The article describes a recent observational study which suggests aspirin may be associated with lower risk for urinary symptoms of an enlarged prostate, or benign prostatic hyperplasia (BPH). The article describes the evidence–namely that it was based on an observational study and not a randomized controlled trial–but limitations of observational studies were not described to readers (e.g. the effects observed may have been caused by other factors). Other areas for improvement include: reporting benefits in absolute terms (absolutely better than using relative terms); the nature of BPH is not described, particularly that this is not a cancerous or life-threatening condition; other treatment alternatives are not described; the only source of information is from the lead investigator, which could be biasing; and there is no information on harms or costs of daily aspirin use for this purpose. Although this was clearly intended as a “brief,” the discussion of this study was just too brief to help readers understand the evidence.
The article does not mention any costs of these medications if taken on a daily basis or per dose.
The story describes benefits in relative terms vs. absolute rates (which is the gold standard). It also does not tell readers that the most benefit was seen in older men.
The article does not mention any harms of using daily aspirin (like bleeding).
The article acknowledges that the study was observation and not a placebo-controlled trial, but there is no interpretation or discussion about the limitations of this. The article also uses language that minimizes the poor quality of the evidence and hypes the findings (“Still, we were surprised by the strength of the association…).
The article provides very limited information about prostate enlargement, known as benign prostatic hyperplasia or BPH. Of note, this condition is not cancerous or life-threatening. Also, the article mentions a possible benefit being lower PSA levels, noting that this is a common blood test for prostate cancer. This implies that using aspirin or other similar drugs for BPH can also reduce a man’s chance of prostate cancer, for which there is no evidence. In fact, elevated PSA levels can often be due to conditions like BPH and not due to cancer; with less enlargement of the prostate, it’s not unexpected to also find lower PSA levels. The broad use of the term “urological problems” also seems to overstate what the study was about, evaluating a specific condition (BPH).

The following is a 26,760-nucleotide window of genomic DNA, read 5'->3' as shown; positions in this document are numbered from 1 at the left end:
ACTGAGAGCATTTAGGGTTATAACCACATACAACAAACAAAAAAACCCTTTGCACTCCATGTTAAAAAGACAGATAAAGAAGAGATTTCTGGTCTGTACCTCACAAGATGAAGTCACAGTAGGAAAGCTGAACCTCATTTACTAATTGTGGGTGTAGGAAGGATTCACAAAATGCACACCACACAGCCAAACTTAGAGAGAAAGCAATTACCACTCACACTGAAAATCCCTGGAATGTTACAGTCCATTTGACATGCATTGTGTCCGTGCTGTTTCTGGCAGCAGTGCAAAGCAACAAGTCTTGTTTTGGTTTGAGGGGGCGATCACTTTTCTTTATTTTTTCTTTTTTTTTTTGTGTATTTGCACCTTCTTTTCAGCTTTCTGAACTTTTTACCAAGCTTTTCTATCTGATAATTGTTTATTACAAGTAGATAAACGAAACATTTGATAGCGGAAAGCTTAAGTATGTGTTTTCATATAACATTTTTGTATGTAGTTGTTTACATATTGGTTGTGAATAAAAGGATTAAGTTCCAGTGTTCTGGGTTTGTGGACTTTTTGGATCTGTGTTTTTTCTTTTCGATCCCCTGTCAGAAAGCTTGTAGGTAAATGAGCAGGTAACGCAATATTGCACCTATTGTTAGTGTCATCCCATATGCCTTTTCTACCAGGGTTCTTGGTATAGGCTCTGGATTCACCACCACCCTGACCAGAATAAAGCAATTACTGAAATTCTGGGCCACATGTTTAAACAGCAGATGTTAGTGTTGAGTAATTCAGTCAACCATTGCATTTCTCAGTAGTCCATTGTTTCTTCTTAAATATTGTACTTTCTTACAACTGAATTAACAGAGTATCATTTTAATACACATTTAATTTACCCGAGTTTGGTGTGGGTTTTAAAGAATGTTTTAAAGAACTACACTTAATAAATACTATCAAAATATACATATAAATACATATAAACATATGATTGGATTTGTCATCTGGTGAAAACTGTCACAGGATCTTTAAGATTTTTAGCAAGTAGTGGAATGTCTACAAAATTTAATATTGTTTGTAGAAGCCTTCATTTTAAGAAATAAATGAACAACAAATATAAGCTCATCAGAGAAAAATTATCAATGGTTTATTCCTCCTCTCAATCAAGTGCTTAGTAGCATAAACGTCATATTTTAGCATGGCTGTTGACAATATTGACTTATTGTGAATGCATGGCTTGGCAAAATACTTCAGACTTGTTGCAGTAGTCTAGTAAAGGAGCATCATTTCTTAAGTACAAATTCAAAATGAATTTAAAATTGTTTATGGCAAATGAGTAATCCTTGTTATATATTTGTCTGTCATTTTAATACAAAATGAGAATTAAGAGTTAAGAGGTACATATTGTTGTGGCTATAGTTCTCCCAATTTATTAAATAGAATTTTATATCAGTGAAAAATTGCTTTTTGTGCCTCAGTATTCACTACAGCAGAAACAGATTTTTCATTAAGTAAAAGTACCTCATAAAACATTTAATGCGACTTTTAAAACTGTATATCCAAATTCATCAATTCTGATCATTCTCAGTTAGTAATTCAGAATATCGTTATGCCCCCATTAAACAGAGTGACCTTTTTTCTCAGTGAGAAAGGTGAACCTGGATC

The article only quotes the lead investigator, which can be biasing. The article did not quote an independent source of information.
The article does not discuss any other treatment options, including watchful waiting (no active treatment), medications like 5-alpha reductase inhibitors or alpha blockers, minimally invasive therapies, and surgery.
The article mentions medications like aspirin, naproxen, and ibuprofen, all of which are currently available (and available without a prescription, although this is not explicitly stated).
The story names the drugs studied–aspirin, naproxen, and ibuprofen–none of which is new to the market. This is a new use of existing medications.
We can’t be sure if the story relied largely on a news release, although it is troubling that only one source – the lead investigator – is quoted.